Agencies

[Federal Register Volume 75, Number 207 (Wednesday, October 27, 2010)]
[Rules and Regulations]
[Pages 65937-65938]
From the Federal Register Online via the Government Printing Office [www.gpo.gov]
[FR Doc No: 2010-27196]



========================================================================
Rules and Regulations
                                                Federal Register
________________________________________________________________________

This section of the FEDERAL REGISTER contains regulatory documents 
having general applicability and legal effect, most of which are keyed 
to and codified in the Code of Federal Regulations, which is published 
under 50 titles pursuant to 44 U.S.C. 1510.

The Code of Federal Regulations is sold by the Superintendent of Documents. 
Prices of new books are listed in the first FEDERAL REGISTER issue of each 
week.

========================================================================


Federal Register / Vol. 75, No. 207 / Wednesday, October 27, 2010 / 
Rules and Regulations

[[Page 65937]]



DEPARTMENT OF AGRICULTURE

Agricultural Marketing Service

7 CFR Part 924

[Doc. No. AMS-FV-10-0054; FV10-924-2 FIR]


Fresh Prunes Grown in Designated Counties in Washington and in 
Umatilla County, OR; Suspension of Reporting and Assessment 
Requirements

AGENCY: Agricultural Marketing Service, USDA.

ACTION: Affirmation of interim rule as final rule.

-----------------------------------------------------------------------

SUMMARY: The Department of Agriculture (USDA) is adopting, as a final 
rule, without change, an interim rule that suspended the reporting and 
assessment requirements prescribed under the Washington-Oregon fresh 
prune marketing order. The marketing order regulates the handling of 
fresh prunes grown in designated counties in Washington and in Umatilla 
County, Oregon, and is administered locally by the Washington-Oregon 
Fresh Prune Marketing Committee (Committee). On June 1, 2010, the 
Committee unanimously voted to terminate Marketing Order No. 924. Since 
the only regulatory actions then in effect were the reporting and 
assessment requirements, the Committee included a recommendation to 
immediately suspend those activities while USDA processes the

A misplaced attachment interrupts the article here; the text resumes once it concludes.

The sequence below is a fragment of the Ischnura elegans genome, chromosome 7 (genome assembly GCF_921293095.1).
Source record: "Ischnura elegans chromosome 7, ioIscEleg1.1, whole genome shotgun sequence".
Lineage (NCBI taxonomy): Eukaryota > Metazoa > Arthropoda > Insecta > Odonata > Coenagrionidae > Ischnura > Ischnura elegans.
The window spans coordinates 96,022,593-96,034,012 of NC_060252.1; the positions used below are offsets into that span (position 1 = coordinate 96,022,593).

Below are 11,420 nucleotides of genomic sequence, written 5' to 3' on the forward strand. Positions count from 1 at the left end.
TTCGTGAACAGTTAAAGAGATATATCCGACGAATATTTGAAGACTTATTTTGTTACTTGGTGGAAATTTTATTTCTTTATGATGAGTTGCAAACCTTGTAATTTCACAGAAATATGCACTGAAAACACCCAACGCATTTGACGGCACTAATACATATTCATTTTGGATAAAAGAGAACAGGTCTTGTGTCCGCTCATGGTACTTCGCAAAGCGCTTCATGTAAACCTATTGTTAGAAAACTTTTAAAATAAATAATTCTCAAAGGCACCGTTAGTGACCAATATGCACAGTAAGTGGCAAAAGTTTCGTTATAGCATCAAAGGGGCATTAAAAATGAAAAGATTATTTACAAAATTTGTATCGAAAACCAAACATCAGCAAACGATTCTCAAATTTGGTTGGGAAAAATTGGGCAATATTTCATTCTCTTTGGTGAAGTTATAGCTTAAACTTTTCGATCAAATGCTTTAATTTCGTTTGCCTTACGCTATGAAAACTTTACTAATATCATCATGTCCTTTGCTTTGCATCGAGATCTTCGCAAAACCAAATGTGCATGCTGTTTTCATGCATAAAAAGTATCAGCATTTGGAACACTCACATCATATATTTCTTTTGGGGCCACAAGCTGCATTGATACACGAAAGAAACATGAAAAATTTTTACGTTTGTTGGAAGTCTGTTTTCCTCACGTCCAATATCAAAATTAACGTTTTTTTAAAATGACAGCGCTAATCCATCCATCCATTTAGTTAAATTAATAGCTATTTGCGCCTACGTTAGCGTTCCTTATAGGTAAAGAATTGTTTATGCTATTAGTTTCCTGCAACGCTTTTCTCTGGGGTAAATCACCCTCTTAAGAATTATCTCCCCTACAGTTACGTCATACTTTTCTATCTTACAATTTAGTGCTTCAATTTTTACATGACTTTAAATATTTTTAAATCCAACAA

termination request. The reporting and assessment requirements will 
remain suspended until reinstated or permanently terminated.

DATES: Effective October 28, 2010.

FOR FURTHER INFORMATION CONTACT: Robert Curry or Gary Olson, Northwest 
Marketing Field Office, Marketing Order Administration Branch, Fruit 
and Vegetable Programs, AMS, USDA; Telephone: (503) 326-2724, Fax: 
(503) 326-7440, or E-mail: Robert.Curry@ams.usda.gov or 
GaryD.Olson@ams.usda.gov.
    Small businesses may obtain information on complying with this and 
other marketing order and agreement regulations by viewing a guide at 
the following Web site: https://www.ams.usda.gov/AMSv1.0/ams.fetchTemplateData.do?template=TemplateN&page=MarketingOrdersSmallBusinessGuide; or by contacting Antoinette Carter, Marketing Order 
Administration Branch, Fruit and Vegetable Programs, AMS, USDA, 1400 
Independence Avenue, SW., STOP 0237, Washington, DC 20250-0237; 
Telephone: (202) 720-2491, Fax: (202) 720-8938, or E-mail: 
Antoinette.Carter@ams.usda.gov.

SUPPLEMENTARY INFORMATION: This rule is issued under Marketing 
Agreement and Order No. 924 (7 CFR 924), regulating the handling of 
fresh prunes grown in designated counties in Washington and in Umatilla 
County, Oregon, hereinafter referred to as the ``order.'' The order is 
effective under the Agricultural Marketing Agreement Act of 1937, as 
amended (7 U.S.C. 601-674), hereinafter referred to as the ``Act.''
    The Department of Agriculture (USDA) is issuing this rule in 
conformance with Executive Order 12866.
    Marketing Order No. 924 has been in effect since 1960 and has 
provided the fresh prune industry in Washington and Oregon with 
authority for grade, size, quality, maturity, pack, and container 
regulations, as well as authority for inspection requirements. The 
order also authorizes production research and marketing research and 
development projects, as well as the necessary reporting and 
recordkeeping functions required for operation. Based on the 
Committee's recommendation, USDA suspended the order's handling 
regulations in May 2006. These handling regulations required that 
certain varieties of fresh prunes meet minimum grade standards. The 
Committee believed that the costs of inspection outweighed the benefits 
provided from having the regulatory requirements in effect.
    Following the regulatory suspension, the Committee continued to 
levy assessments in order to maintain its functionality. The Committee 
felt that it should continue to fund its full operational capability in 
order to gauge the merits of the handling regulation suspension. When 
it recommended suspension of the handling regulations, the Committee 
also recommended the establishment of reporting requirements for the